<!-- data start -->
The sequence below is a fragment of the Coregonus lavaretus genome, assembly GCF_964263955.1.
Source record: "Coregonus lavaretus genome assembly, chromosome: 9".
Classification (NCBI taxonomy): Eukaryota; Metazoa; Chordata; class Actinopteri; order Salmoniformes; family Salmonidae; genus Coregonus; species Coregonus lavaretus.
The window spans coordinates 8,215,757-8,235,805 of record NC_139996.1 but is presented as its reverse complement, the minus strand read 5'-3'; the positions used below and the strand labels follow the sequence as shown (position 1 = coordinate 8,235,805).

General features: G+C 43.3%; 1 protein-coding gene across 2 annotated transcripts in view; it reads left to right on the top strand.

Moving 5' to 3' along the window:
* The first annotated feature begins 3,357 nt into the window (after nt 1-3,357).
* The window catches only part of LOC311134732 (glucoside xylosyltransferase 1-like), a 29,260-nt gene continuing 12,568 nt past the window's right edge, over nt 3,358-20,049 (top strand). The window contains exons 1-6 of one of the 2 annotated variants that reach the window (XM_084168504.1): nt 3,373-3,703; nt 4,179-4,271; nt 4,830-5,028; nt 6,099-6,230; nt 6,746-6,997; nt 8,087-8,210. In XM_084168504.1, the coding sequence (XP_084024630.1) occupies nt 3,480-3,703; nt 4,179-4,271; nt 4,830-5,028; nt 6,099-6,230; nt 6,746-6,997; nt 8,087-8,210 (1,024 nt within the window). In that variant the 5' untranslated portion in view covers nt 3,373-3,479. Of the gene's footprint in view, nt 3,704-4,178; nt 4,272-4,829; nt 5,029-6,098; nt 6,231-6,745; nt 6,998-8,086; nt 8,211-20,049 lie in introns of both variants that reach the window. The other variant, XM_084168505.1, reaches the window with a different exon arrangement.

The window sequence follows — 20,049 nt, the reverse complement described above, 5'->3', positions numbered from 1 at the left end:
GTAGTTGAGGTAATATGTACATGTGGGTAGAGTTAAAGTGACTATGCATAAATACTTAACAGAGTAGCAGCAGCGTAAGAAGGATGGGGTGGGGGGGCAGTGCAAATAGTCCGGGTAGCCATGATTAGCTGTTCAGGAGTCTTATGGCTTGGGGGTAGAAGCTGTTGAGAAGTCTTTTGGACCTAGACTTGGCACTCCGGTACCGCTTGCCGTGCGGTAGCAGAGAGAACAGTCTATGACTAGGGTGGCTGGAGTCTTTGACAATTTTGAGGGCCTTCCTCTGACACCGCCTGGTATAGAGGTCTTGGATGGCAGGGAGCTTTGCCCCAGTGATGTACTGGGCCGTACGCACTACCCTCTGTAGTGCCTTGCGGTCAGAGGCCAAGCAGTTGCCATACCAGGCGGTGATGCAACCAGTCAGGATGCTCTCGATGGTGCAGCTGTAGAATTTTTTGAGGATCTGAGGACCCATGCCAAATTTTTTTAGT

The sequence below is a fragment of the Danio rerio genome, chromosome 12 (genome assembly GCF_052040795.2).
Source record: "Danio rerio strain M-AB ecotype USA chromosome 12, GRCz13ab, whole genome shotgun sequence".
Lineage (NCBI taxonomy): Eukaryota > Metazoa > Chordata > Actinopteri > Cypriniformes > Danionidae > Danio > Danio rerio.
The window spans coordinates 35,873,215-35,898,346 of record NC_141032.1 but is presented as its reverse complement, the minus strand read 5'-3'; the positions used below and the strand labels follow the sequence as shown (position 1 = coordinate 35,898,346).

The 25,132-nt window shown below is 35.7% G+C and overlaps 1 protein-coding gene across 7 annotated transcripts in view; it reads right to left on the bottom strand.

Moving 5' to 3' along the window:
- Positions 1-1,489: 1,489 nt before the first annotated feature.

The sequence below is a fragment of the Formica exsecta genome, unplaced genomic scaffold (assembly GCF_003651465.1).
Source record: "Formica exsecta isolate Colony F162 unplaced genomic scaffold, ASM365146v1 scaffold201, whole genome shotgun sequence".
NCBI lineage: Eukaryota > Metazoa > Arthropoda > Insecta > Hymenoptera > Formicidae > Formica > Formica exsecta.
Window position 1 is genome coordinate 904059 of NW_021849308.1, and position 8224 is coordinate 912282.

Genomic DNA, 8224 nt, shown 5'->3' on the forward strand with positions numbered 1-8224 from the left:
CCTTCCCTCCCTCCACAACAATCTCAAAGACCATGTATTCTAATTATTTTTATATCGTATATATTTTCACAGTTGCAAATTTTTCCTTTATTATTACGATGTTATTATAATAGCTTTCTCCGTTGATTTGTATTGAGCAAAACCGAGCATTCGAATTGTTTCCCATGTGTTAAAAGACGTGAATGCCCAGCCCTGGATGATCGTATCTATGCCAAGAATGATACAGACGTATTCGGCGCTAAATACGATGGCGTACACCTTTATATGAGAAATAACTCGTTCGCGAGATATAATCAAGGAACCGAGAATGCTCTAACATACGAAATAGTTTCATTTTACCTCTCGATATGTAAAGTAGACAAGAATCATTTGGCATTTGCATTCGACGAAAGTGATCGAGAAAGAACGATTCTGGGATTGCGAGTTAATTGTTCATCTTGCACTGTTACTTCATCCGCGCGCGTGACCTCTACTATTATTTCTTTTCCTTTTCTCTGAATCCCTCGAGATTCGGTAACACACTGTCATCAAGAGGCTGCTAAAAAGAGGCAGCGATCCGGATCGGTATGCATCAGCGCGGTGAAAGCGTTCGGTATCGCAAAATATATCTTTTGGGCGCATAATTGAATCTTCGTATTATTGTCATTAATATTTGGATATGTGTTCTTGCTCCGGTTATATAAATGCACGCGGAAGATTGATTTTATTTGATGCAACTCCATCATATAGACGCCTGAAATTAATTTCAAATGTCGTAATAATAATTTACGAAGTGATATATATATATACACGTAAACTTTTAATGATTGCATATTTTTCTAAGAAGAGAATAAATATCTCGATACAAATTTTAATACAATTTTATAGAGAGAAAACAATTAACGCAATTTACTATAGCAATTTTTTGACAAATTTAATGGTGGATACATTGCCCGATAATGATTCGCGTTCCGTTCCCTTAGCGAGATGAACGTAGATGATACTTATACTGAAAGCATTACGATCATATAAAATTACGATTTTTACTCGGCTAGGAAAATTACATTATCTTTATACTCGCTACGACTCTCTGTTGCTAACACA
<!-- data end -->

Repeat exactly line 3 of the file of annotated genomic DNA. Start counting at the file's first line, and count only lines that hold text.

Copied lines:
Classification (NCBI taxonomy): Eukaryota; Metazoa; Chordata; class Actinopteri; order Salmoniformes; family Salmonidae; genus Coregonus; species Coregonus lavaretus.